It’s been years since I’ve been in an academic setting for my writing. I’ve always had a passion for writing (I wrote an opinion column for our university newspaper) but felt limited by the rules of good writing. The 5-paragraph essay seemed formulaic and rigid, in the vein of standardized testing. It was not until I picked up the book “On Writing Well” by Wiliam Zinsser, that I truly appreciated the art of writing well.
Being a strong writer is a critical element of marketing. Knowing what to say and how to say it are the building blocks of marketing. Here are the 7 principles outlined in “On Writing Well” that can turn marketers into strong writers.
Good writing makes the reader connect with the writer. The writer’s perspective and humanity. The writer can represent themselves or a brand, but there should be a story to the story.
Writing clearly is an outcome of endless revisions and constantly asking yourself, “What are you trying to say and have you said it?” If your reader has to reread a statement to understand it, you’ve made them feel inadequate and lost your audience.
Zinsser says it best, ” Clutter is the laborious phrase that has pushed out the short word the means the same thing.” Technically, it is every component in a piece of writing that is not doing work. Here is an example: slum vs. depressed socioeconomic area. I can say from personal experience, clutter is valued by an elite few and used to communicate to the elite few. Leaving the rest of us to wonder, are they talking about slums?
Now that you’ve stripped your writing down to its basic parts, what is left? Zinnser advises to bring yourself back into the writing by writing in the first person. Using “I”, “me”, “myself” lends authenticity and a natural voice to any piece.
5. The Audience
I’ve spent a lot of time stressing about my audience, whether it was for a magazine or my blog. I closed my eyes and imagined the masses of readers that I had to please. Until I heard this advice, write for yourself. Every joke, every reveal, love your own writing. The readers who matter will love it too.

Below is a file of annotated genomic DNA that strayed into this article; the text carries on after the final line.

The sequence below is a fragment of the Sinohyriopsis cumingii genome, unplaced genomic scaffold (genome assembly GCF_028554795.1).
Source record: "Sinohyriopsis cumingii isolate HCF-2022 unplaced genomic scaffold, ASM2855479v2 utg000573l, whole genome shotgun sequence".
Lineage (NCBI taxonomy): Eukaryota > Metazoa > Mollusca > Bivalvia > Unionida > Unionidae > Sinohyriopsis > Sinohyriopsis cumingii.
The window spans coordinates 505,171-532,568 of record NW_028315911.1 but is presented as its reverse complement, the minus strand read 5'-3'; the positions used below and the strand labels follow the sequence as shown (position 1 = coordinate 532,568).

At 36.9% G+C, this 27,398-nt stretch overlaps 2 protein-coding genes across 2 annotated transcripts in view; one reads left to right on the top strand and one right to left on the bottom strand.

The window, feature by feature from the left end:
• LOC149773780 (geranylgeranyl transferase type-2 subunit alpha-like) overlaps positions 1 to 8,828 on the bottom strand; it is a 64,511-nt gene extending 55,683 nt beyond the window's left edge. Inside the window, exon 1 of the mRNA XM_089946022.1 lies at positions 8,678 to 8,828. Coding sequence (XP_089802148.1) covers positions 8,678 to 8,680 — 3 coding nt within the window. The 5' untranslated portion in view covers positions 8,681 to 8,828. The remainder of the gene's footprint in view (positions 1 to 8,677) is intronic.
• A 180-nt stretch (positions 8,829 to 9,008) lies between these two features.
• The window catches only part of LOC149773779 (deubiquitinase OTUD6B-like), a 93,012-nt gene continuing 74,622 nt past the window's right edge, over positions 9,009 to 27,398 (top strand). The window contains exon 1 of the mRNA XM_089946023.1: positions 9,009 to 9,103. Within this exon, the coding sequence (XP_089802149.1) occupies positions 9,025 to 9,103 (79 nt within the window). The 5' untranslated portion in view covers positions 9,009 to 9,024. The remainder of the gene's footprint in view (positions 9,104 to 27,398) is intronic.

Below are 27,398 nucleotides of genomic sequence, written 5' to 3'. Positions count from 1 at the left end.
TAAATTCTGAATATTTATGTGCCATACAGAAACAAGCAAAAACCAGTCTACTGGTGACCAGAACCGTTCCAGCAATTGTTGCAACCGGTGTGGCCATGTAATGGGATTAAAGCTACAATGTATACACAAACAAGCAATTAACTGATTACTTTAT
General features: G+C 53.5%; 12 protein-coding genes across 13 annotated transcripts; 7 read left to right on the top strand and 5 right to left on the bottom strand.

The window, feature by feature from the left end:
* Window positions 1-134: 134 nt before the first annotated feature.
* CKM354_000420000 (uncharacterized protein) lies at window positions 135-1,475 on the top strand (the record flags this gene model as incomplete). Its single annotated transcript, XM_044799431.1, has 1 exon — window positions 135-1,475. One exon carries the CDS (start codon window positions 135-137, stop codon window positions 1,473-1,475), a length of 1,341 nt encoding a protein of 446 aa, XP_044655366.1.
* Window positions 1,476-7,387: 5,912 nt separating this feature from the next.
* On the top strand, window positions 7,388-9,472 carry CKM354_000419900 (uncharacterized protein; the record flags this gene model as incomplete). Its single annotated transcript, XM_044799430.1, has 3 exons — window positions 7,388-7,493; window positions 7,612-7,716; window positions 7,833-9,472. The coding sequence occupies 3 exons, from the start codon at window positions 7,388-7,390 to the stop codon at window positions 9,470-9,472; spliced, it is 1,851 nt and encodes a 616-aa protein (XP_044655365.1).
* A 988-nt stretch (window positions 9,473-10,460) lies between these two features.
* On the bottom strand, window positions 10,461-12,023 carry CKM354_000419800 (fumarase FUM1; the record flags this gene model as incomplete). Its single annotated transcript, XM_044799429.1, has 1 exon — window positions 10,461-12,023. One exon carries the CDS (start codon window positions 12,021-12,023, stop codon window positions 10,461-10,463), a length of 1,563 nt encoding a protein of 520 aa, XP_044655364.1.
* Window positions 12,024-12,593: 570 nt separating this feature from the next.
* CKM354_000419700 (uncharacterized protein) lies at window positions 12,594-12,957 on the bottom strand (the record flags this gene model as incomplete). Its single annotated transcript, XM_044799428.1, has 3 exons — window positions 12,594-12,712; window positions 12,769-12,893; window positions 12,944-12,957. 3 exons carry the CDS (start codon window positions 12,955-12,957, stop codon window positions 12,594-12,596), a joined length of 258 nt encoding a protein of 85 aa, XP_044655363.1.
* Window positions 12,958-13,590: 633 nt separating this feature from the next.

Words are your only tools when it comes to marketing writing (well along with typography which also tells a story). The skills needed to make your writing masterful are originality and musicality. If your writing is filled with cliches and common phrases, it’s predictable and will not hold interest. Fall in love with words and use them to add richness to your sentences. The caveat being, the words must sound good together. Even when we are reading, we are hearing the sentences in our heads. Good writing allows the reader to dance from sentence to sentence without being bothered by displeasing sounds or breaks.
After reading “On Writing Well”, I learned there is something called The Usage Panel, 200 literary scholars who decide how words should be used and if they are words that belong in the American dictionary. For example, the American Heritage Dictionary cites, “Impact in the figurative sense of “a dramatic effect” came under criticism in the 1960s, both as a noun and verb. Complaints that the noun was a pointless hyperbole and a vogue word turned out to be short-lived, and this usage is now is standard.”
The final sections of “On Writing Well” cover methods, form, and attitudes. It is an easy read and comes highly recommended.
– Natasha Kazi